Climate Change Emerging as Hot Topic in Key Senate Races

The issue of climate change has emerged in nearly every Senate race this election season. Candidates are discussing it, debate moderators are asking about it, and journalists are covering it. Why? Because the vast majority of voters say they are concerned about climate change and want leaders to address it.

That’s good news for lawmakers like Senator Mark Udall (D-CO) and Representative Gary Peters (D-MI) who support expanding clean energy and other solutions to reduce global warming pollution.

But it is daunting for the entire slate of Republican candidates who deny the existence of climate change or feign ignorance about climate science. Their polluter friends and wealthy donors don’t want America to tackle this challenge.

The dirty deniers may have money in their coffers. But the climate champions have people on their side. This reality is giving rise to a new maxim: If a lot of people vote, the Koch brothers lose—and Americans win cleaner air and a more stable climate.

Political operatives on both sides have grasped what this means for voter turnout.

In Alaska, for instance, Democratic Party volunteers are boarding bush planes and crossing mountain ranges to encourage more people to vote for Senator Mark Begich. Their outreach is part of a broader Democratic push to win 10 battleground states through one of the most concerted get-out-the-vote efforts on record.

Tea Party supporters, meanwhile, are taking a decidedly different approach.

In North Carolina, the Koch-funded group Americans for Prosperity has been caught distributing hundreds of thousands of voter registration forms that were invalid and erroneous and would actually get in the way of people casting a ballot.

The group has been tied to similar voter suppression efforts in the past few years in Wisconsin, Virginia, and West Virginia. As the New Republic points out, these efforts go hand-in-hand with new voter identification laws that make it even harder for people to cast a ballot in several states.

Americans for Prosperity is entitled to oppose climate action. After all, disagreeing about how to tackle major issues is part of the democratic process. But interfering with citizens’ ability to vote is not. If the Tea Party want to win, they have to mobilize more people to support their candidates.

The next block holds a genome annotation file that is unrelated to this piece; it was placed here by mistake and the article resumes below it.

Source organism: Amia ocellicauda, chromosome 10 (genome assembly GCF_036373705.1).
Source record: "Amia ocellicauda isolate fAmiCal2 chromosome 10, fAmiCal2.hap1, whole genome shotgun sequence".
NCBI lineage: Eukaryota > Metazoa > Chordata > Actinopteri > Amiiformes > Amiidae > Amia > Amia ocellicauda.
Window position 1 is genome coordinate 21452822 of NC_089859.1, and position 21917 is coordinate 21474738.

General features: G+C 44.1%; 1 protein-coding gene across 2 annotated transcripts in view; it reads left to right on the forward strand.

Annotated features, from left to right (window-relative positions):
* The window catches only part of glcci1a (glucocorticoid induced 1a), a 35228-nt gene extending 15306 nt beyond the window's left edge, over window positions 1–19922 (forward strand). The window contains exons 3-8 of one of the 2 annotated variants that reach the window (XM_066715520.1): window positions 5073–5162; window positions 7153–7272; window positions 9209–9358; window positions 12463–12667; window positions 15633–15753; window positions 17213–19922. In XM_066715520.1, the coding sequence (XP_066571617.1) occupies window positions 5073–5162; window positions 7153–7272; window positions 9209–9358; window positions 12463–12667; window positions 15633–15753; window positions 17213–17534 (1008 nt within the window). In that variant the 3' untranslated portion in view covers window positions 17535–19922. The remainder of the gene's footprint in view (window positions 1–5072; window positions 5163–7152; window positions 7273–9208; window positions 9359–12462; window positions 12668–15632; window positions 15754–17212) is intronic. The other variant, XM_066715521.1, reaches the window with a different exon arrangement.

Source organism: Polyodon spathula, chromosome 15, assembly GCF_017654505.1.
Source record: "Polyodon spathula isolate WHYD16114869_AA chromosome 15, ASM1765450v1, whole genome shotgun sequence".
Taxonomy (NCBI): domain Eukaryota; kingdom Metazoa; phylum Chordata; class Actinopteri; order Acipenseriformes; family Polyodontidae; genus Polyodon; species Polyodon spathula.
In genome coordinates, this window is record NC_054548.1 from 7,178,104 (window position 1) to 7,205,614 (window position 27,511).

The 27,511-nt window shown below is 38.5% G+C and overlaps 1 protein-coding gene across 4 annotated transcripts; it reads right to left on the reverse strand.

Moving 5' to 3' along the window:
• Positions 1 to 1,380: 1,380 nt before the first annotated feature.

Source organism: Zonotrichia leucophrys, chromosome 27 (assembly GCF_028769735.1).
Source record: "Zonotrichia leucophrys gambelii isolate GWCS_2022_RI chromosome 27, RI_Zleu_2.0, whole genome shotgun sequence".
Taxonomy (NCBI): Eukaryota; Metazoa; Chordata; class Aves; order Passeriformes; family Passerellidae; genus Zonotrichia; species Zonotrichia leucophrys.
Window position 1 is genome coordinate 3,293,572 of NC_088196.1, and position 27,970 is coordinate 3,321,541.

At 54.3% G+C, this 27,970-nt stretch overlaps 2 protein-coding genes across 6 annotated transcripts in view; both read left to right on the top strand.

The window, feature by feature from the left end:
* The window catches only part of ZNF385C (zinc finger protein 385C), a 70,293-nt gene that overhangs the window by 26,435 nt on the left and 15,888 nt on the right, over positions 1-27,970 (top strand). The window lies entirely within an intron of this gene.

That isn’t always easy for them, as the 2012 election demonstrated. Polluters and their allies spent hundreds of millions of dollars to elect pro-polluter, anti-safeguard candidates, yet nearly all their candidates lost.

One of Karl Rove’s Super PACs spent almost $105 million to support or defeat various candidates but was successful in less than 2 percent of its races. The U.S. Chamber of Commerce, known for its climate denial and fossil-fuel friendly policies, spent more than $32 million in campaigns but achieved less than 7 percent of its desired outcomes.

Meanwhile, voters favored clean energy and climate champions up and down the ticket. Something similar could happen this year. If people who care about climate change show up—the majority of voters—than the candidates who want to build a safer, more sustainable future will win.

 

 

Cain’s Other Scandal

Herman Cain is having a moment. Thanks to his economics-by-mnemonics plan and his unconventional, smoke-filled ads, Cain recently shot to the top tier of the GOP campaign. He became what Ryan Lizza called the fringe frontrunner.

But when you step to center stage, you realize just how glaring the spotlight can be. Cain’s campaign is reeling from revelations that two former employees at the National Restaurant Association accused Cain of “inappropriate behavior.” His inconsistent statements about the ordeal are only making matters worse.

The harassment story will dominate Cain’s coverage for some time to come, but there is another scandal lurking in the background that deserves attention as well.

Mark Block, Cain’s chief of staff, has been implicated in a host of campaign financing improprieties. And as researchers pore over financial documents, they have found substantial links between Cain, Block, and the Koch Brothers.